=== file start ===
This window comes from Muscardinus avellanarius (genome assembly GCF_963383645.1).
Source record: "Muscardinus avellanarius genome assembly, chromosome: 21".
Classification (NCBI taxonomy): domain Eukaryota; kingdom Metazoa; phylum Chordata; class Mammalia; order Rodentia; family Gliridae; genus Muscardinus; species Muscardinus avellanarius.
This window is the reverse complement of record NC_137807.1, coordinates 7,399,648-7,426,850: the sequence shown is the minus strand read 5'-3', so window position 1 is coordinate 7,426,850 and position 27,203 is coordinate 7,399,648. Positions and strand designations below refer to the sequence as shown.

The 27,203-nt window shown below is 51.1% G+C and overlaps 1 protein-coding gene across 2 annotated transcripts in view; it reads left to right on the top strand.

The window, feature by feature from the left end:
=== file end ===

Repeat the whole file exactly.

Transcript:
This window comes from Muscardinus avellanarius (genome assembly GCF_963383645.1).
Source record: "Muscardinus avellanarius genome assembly, chromosome: 21".
Classification (NCBI taxonomy): domain Eukaryota; kingdom Metazoa; phylum Chordata; class Mammalia; order Rodentia; family Gliridae; genus Muscardinus; species Muscardinus avellanarius.
This window is the reverse complement of record NC_137807.1, coordinates 7,399,648-7,426,850: the sequence shown is the minus strand read 5'-3', so window position 1 is coordinate 7,426,850 and position 27,203 is coordinate 7,399,648. Positions and strand designations below refer to the sequence as shown.

The 27,203-nt window shown below is 51.1% G+C and overlaps 1 protein-coding gene across 2 annotated transcripts in view; it reads left to right on the top strand.

The window, feature by feature from the left end: